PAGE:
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An Anonymous Tip of Drug Activity is Not Sufficient for a Search of a Residence in Florida

If the police want to search a house for drugs or other evidence of criminal activity, there are two primary ways they can do that. One, depending on how the the property is situated, the police can usually walk up to the front door, knock and ask to search the residence if someone answers the door. If the person who answers the door has apparently authority to give the police permission to search the residence, and does so, then the police can search the residence. Two, if the police have specific evidence that there are drugs or other evidence of criminal activity in the house, they can apply to a judge for a search warrant. If the judge signs the search warrant, the police can use that search warrant to search the residence.

Even where there is a search warrant, a criminal defense lawyer can still challenge the search in the subsequent criminal case. Search warrants are difficult to overcome in criminal cases because the criminal defense attorney is basically asking a judge to rule that the initial judge who signed the search warrant made a mistake. Judges do not like to do that. Even worse, the second judge already knows drugs or other criminal evidence were found in the house, otherwise there would not be a criminal case in which to file the motion to suppress.

But, every now and then, a criminal defense lawyer can successfully challenge a search warrant. In a recent case near Jacksonville, Florida, the police received an anonymous tip that the suspect was making and selling methamphetamine in his house. Normally, the police will then take steps to try and corroborate the tip- conduct surveillance outside the house, knock on the door and see if they can detect an odor or get someone to answer questions, check the trash on the side of the road and other law enforcement techniques. In this case, the police did some surveillance but did not see anything indicating there was drug activity at the house. They also checked the criminal histories of the occupants of the house and noted they had prior drug convictions. Based on this, the police went to a judge, got a search warrant, searched the house and found methamphetamine and drug paraphernalia inside.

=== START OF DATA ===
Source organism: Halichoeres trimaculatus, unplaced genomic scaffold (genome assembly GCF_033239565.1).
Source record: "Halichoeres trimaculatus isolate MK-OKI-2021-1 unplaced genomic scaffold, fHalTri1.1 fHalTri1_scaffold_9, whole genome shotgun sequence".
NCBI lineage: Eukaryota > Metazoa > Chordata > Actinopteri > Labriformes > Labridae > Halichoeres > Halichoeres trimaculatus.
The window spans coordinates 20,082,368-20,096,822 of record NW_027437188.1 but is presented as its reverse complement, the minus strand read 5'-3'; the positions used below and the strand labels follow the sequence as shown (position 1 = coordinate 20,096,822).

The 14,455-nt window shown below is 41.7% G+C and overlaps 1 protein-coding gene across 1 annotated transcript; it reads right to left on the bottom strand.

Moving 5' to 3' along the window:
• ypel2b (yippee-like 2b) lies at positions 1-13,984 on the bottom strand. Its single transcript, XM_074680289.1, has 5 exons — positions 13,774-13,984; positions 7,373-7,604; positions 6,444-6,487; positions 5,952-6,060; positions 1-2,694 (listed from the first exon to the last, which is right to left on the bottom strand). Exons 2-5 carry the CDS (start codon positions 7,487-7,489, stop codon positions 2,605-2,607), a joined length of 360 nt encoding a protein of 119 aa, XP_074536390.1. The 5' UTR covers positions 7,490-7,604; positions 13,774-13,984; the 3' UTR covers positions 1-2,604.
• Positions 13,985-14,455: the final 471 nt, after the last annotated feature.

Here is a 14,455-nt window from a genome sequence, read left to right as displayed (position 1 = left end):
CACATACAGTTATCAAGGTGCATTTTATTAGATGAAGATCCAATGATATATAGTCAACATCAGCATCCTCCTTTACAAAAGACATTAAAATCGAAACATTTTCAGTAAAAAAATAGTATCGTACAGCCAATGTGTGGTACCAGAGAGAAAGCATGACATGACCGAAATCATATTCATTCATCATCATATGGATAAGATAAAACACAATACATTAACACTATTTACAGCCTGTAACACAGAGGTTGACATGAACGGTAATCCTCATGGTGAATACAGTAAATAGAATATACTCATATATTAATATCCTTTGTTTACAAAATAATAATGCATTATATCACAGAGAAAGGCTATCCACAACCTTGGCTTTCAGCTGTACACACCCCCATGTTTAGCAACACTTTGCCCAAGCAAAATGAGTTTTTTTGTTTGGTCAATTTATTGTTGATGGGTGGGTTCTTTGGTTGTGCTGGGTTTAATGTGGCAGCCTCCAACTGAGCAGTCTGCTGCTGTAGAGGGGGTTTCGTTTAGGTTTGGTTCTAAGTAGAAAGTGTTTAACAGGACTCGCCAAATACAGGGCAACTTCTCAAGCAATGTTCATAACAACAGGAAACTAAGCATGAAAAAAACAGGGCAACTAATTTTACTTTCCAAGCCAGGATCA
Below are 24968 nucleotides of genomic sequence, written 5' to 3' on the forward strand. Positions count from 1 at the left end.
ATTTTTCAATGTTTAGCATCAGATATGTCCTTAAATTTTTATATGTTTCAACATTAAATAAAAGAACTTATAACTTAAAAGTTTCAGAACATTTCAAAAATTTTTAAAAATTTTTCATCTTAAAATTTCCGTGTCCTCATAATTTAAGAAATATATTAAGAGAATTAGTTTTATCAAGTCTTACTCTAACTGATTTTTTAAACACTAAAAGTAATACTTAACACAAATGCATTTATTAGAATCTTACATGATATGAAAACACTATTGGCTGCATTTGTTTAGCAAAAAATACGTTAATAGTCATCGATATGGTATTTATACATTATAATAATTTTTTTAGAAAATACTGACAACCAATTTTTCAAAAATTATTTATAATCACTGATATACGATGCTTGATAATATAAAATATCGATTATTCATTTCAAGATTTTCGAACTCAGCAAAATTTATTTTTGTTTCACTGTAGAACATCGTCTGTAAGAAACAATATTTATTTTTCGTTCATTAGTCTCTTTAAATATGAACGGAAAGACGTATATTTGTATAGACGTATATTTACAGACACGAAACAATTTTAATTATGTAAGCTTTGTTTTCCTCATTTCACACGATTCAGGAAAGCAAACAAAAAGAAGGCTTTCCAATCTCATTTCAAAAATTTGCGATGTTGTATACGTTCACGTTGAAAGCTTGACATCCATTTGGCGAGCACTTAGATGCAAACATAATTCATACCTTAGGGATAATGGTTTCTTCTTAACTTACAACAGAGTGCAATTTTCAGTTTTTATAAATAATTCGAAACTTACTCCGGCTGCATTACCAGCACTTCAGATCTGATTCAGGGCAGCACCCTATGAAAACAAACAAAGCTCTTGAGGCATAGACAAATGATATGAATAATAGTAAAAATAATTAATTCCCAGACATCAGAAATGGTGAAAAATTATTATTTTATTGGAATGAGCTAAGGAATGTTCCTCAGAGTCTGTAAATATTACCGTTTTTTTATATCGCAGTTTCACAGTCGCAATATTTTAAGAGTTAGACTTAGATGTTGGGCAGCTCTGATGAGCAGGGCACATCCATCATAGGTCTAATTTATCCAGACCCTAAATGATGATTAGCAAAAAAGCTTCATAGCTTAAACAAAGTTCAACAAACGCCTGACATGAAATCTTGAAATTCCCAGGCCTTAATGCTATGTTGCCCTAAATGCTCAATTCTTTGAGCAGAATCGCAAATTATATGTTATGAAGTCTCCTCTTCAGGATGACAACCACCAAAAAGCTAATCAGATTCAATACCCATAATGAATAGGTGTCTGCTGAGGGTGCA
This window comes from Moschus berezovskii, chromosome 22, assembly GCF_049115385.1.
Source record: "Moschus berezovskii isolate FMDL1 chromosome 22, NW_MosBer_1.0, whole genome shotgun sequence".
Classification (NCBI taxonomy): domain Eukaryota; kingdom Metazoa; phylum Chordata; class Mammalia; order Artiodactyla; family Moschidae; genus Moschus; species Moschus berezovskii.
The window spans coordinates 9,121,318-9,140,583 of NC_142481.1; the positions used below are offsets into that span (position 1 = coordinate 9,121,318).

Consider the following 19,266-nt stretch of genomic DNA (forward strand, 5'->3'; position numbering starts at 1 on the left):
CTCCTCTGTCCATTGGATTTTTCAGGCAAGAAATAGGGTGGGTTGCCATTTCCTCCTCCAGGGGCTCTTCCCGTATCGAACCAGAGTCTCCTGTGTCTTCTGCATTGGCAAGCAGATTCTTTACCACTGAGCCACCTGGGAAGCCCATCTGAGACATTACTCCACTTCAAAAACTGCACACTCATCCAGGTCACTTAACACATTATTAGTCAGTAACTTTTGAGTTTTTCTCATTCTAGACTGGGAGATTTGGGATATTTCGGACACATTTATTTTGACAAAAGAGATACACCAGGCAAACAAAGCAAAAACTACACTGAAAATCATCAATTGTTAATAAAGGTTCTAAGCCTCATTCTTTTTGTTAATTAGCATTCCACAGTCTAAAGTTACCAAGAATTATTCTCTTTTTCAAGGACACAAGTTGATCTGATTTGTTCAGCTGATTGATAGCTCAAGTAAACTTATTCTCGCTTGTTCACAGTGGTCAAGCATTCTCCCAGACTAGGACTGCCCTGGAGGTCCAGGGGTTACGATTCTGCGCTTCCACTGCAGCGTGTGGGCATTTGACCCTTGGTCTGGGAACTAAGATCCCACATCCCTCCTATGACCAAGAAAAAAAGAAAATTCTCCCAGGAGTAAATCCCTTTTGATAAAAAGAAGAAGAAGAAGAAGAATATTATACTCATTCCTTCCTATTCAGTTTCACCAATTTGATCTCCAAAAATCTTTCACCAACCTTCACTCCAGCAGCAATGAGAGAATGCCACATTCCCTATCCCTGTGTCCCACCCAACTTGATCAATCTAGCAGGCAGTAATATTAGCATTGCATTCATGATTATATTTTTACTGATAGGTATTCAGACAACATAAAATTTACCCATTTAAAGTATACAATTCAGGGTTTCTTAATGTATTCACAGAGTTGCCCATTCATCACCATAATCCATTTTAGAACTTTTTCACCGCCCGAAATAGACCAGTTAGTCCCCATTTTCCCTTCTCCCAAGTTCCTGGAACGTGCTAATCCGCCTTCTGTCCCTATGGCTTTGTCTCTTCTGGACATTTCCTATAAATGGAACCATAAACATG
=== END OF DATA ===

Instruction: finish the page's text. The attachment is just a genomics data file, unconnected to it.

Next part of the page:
The criminal defense lawyer filed a motion to suppress and argued that there was not sufficient evidence of drug activity to justify a search warrant for the house. The criminal judge ruled against the criminal defense attorney, as they often do in these circumstances, but the defendant won the argument on appeal. An anonymous tip about drug activity is not very reliable and cannot be the basis for a search warrant. Anyone can say anything about anyone else for whatever reason, and if the person will not identify him/herself, that tip is less credible. Beyond that, there is nothing illegal about having a criminal record. The police needed to present some specific evidence that the defendant was engaged in criminal activity in his house. Had the police searched his trash and found materials used to make methamphetamine, that would have corroborated the tip and likely been sufficient for a search warrant. Since they did not do that, the drug evidence obtained during the search was ultimately thrown out.